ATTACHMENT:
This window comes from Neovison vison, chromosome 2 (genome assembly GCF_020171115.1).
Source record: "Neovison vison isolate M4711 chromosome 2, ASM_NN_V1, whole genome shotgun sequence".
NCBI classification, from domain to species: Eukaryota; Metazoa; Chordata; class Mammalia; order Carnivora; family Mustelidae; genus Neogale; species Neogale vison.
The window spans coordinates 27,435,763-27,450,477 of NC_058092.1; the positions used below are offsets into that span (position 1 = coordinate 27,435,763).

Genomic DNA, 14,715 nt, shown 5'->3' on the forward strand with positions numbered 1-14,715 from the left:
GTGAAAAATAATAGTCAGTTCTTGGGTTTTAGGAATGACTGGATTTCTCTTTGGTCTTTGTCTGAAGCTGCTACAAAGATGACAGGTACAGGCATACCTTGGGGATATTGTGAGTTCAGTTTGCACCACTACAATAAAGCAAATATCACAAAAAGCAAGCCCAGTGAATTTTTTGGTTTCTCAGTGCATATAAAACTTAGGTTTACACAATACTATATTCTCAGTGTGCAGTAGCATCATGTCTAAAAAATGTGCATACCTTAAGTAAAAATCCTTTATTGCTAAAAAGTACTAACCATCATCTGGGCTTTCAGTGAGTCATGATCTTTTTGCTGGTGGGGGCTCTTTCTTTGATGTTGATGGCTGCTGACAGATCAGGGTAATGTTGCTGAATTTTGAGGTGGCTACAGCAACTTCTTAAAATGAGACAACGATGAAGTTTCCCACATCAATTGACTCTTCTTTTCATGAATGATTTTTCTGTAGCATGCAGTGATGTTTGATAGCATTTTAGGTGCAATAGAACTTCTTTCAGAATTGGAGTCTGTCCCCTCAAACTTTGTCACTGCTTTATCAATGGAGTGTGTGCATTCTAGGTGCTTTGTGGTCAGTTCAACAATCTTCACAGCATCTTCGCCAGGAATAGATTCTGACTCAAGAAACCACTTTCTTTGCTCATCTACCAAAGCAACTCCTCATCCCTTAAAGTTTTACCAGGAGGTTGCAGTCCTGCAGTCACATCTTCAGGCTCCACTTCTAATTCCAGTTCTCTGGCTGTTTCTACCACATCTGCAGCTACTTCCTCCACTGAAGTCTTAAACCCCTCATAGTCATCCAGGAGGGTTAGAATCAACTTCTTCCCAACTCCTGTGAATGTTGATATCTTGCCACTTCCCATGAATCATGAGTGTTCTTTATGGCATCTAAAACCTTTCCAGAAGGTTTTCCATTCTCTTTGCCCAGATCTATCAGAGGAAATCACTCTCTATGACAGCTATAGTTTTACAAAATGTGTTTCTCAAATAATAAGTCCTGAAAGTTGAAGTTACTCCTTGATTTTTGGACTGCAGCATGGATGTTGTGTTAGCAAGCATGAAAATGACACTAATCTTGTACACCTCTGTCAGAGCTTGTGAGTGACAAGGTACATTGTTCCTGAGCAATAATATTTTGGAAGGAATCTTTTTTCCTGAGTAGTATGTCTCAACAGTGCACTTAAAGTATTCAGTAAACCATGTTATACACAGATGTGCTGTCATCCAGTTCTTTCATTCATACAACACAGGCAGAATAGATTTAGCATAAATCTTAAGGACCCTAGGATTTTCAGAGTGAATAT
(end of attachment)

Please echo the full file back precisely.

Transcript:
This window comes from Neovison vison, chromosome 2 (genome assembly GCF_020171115.1).
Source record: "Neovison vison isolate M4711 chromosome 2, ASM_NN_V1, whole genome shotgun sequence".
NCBI classification, from domain to species: Eukaryota; Metazoa; Chordata; class Mammalia; order Carnivora; family Mustelidae; genus Neogale; species Neogale vison.
The window spans coordinates 27,435,763-27,450,477 of NC_058092.1; the positions used below are offsets into that span (position 1 = coordinate 27,435,763).

Genomic DNA, 14,715 nt, shown 5'->3' on the forward strand with positions numbered 1-14,715 from the left:
GTGAAAAATAATAGTCAGTTCTTGGGTTTTAGGAATGACTGGATTTCTCTTTGGTCTTTGTCTGAAGCTGCTACAAAGATGACAGGTACAGGCATACCTTGGGGATATTGTGAGTTCAGTTTGCACCACTACAATAAAGCAAATATCACAAAAAGCAAGCCCAGTGAATTTTTTGGTTTCTCAGTGCATATAAAACTTAGGTTTACACAATACTATATTCTCAGTGTGCAGTAGCATCATGTCTAAAAAATGTGCATACCTTAAGTAAAAATCCTTTATTGCTAAAAAGTACTAACCATCATCTGGGCTTTCAGTGAGTCATGATCTTTTTGCTGGTGGGGGCTCTTTCTTTGATGTTGATGGCTGCTGACAGATCAGGGTAATGTTGCTGAATTTTGAGGTGGCTACAGCAACTTCTTAAAATGAGACAACGATGAAGTTTCCCACATCAATTGACTCTTCTTTTCATGAATGATTTTTCTGTAGCATGCAGTGATGTTTGATAGCATTTTAGGTGCAATAGAACTTCTTTCAGAATTGGAGTCTGTCCCCTCAAACTTTGTCACTGCTTTATCAATGGAGTGTGTGCATTCTAGGTGCTTTGTGGTCAGTTCAACAATCTTCACAGCATCTTCGCCAGGAATAGATTCTGACTCAAGAAACCACTTTCTTTGCTCATCTACCAAAGCAACTCCTCATCCCTTAAAGTTTTACCAGGAGGTTGCAGTCCTGCAGTCACATCTTCAGGCTCCACTTCTAATTCCAGTTCTCTGGCTGTTTCTACCACATCTGCAGCTACTTCCTCCACTGAAGTCTTAAACCCCTCATAGTCATCCAGGAGGGTTAGAATCAACTTCTTCCCAACTCCTGTGAATGTTGATATCTTGCCACTTCCCATGAATCATGAGTGTTCTTTATGGCATCTAAAACCTTTCCAGAAGGTTTTCCATTCTCTTTGCCCAGATCTATCAGAGGAAATCACTCTCTATGACAGCTATAGTTTTACAAAATGTGTTTCTCAAATAATAAGTCCTGAAAGTTGAAGTTACTCCTTGATTTTTGGACTGCAGCATGGATGTTGTGTTAGCAAGCATGAAAATGACACTAATCTTGTACACCTCTGTCAGAGCTTGTGAGTGACAAGGTACATTGTTCCTGAGCAATAATATTTTGGAAGGAATCTTTTTTCCTGAGTAGTATGTCTCAACAGTGCACTTAAAGTATTCAGTAAACCATGTTATACACAGATGTGCTGTCATCCAGTTCTTTCATTCATACAACACAGGCAGAATAGATTTAGCATAAATCTTAAGGACCCTAGGATTTTCAGAGTGAATAT